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Measuring Afghan Media

Shanthi Kalathil's picture

A newly released assessment of the Afghan media, conducted by Altai Consulting with funding from USAID, is noteworthy for a couple of reasons. First, its findings shed valuable light on the current state of Afghanistan's media, as well as Afghans' perceptions of the media. One of the more interesting findings is that many Afghans praise state-run network RTA, despite its government bias, partly because the privately run stations are considered too "uncontrolled." The study highlights the importance people accord to respect for local culture, as well as their distaste for divisive politics. Ultimately, though, the roles many Afghans want their media to play - watchdog, agenda-setter, and provider of relevant information (such as on national reconstruction) - coincide with the "ideal" roles of the media enumerated in the recent CommGAP-published edited volume Public Sentinel. An interesting case of academia and the real world meshing, ever so slightly.

From a media development process standpoint, the study is also interesting for its scope. In conducting this study, itself a follow-up to an initial comprehensive survey conducted in 2004-2005, Altai conducted a literature review, key informant interviews, over six thousand close-ended interviews, a daily weeklong audience survey of over 1,500 individuals, roughly 200 qualitative open-ended interviews, and ten community case studies. As someone who has led a number of media assessments in the field, I am duly impressed. Often, out in the field, you're lucky to have the time and resources to achieve only a fraction of that type of information gathering. In this case, USAID has sunk an enormous amount of funding into the Afghan media sector, and it has clearly dedicated a good chunk toward monitoring and evaluation. Of course, this report is only part of the picture; what will be interesting to track is how USAID may, or may not, change its media development approach based on the findings of this assessment.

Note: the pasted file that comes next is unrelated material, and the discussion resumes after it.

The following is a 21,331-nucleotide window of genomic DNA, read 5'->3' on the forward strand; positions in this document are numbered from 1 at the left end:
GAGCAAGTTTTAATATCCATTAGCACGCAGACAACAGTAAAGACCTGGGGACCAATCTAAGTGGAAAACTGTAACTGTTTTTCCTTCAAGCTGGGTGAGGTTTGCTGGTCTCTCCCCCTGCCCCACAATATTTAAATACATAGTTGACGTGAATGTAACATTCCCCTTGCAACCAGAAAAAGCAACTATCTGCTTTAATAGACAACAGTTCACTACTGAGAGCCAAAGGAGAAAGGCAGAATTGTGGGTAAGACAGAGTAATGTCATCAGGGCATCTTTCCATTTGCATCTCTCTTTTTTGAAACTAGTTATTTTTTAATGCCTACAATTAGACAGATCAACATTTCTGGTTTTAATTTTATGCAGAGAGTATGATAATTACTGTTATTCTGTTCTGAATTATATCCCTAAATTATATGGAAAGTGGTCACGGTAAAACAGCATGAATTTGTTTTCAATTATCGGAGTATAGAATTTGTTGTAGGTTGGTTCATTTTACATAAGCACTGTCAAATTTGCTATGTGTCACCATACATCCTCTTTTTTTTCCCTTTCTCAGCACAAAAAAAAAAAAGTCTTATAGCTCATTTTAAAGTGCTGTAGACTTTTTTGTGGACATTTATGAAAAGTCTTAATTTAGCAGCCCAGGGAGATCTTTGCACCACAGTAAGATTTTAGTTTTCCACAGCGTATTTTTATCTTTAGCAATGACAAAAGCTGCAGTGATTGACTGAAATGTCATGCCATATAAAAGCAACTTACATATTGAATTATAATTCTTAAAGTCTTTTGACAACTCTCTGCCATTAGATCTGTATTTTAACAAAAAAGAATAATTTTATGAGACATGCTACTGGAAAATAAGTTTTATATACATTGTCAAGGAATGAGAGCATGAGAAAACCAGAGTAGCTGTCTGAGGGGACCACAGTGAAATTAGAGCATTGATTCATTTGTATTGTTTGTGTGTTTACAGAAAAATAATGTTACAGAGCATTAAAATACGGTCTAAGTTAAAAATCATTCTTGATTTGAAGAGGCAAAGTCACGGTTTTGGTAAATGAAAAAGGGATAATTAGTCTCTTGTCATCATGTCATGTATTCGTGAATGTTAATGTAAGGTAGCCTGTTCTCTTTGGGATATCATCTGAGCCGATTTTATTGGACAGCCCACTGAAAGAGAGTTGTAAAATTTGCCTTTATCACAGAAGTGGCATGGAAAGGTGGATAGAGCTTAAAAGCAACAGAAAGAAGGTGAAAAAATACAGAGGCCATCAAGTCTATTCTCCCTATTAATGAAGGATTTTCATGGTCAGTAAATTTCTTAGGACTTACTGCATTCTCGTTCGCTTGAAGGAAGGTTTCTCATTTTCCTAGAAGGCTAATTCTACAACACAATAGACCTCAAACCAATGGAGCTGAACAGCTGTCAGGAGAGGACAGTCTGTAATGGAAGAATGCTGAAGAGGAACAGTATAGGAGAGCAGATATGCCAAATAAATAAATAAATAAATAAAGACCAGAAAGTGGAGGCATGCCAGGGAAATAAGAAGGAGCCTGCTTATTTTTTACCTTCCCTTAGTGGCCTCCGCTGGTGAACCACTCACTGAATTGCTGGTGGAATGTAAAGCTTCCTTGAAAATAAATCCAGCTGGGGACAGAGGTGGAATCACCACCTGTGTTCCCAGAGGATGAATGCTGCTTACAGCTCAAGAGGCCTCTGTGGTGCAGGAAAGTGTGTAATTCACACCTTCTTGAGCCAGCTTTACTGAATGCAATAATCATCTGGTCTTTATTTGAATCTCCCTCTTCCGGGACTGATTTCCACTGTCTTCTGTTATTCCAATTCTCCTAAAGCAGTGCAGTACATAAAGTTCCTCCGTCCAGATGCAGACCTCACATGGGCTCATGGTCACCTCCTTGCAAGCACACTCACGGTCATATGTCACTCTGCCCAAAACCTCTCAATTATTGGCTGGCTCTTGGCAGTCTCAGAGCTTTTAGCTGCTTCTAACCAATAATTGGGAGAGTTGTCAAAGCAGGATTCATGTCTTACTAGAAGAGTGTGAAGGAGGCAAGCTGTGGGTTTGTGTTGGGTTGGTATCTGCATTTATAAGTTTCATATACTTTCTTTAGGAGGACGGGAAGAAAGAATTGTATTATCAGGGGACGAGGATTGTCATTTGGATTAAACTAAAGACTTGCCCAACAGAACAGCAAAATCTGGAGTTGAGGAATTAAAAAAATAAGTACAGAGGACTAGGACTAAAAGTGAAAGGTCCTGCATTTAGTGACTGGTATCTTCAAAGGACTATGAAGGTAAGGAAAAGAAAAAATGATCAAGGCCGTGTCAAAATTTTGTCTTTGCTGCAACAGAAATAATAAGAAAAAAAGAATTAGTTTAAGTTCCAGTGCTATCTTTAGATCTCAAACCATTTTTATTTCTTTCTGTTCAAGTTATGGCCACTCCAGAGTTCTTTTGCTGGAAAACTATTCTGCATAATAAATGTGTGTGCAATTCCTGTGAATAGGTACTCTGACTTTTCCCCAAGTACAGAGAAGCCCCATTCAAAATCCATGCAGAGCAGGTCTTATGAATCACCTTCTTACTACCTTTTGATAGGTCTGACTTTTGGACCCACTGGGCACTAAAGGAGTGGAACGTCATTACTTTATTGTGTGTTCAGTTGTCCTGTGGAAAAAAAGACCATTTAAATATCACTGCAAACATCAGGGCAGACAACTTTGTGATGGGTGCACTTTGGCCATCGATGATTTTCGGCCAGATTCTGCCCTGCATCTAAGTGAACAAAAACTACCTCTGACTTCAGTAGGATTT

Photo Credit: Internews Network (on Flickr)

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Comments

Submitted by s masty on
i look forward to reading the survey. here in kabul, afghan broadcast media is overworked and under-staffed, encouraging the kind of one-source, sensationalised reporting that attracts little admiration from newsmakers and audiences alike. reporters have imbued, from their western counterparts and trainers, much of the arrogance and swagger but little of best practice. nor are they well facilitated: knowing that a crew must cover several news events in a day, we try to accomodate them while other ministries stick with the traditional, gaseous, time-wasting events starting with hours of speeches from various indignitaries. they hold events in the usual talking-head, press-conference fora lacking action and good visuals, so we get better coverage by staging our agricultural news events in factories, co-ops and farms. much of the media bad attitudes are encouraged by bribes from western (often military) sources, buying their propaganda on air, mindless of the negative effects on national media development. over time and growing advertising markets, better-funded media has already begun to improve in coverage and demeanour. competition helps too, and if i owned a national television firm i would worry about the increasingly popular provincial stations and channels. here in afghanistan, media will outgrow its teething problems.

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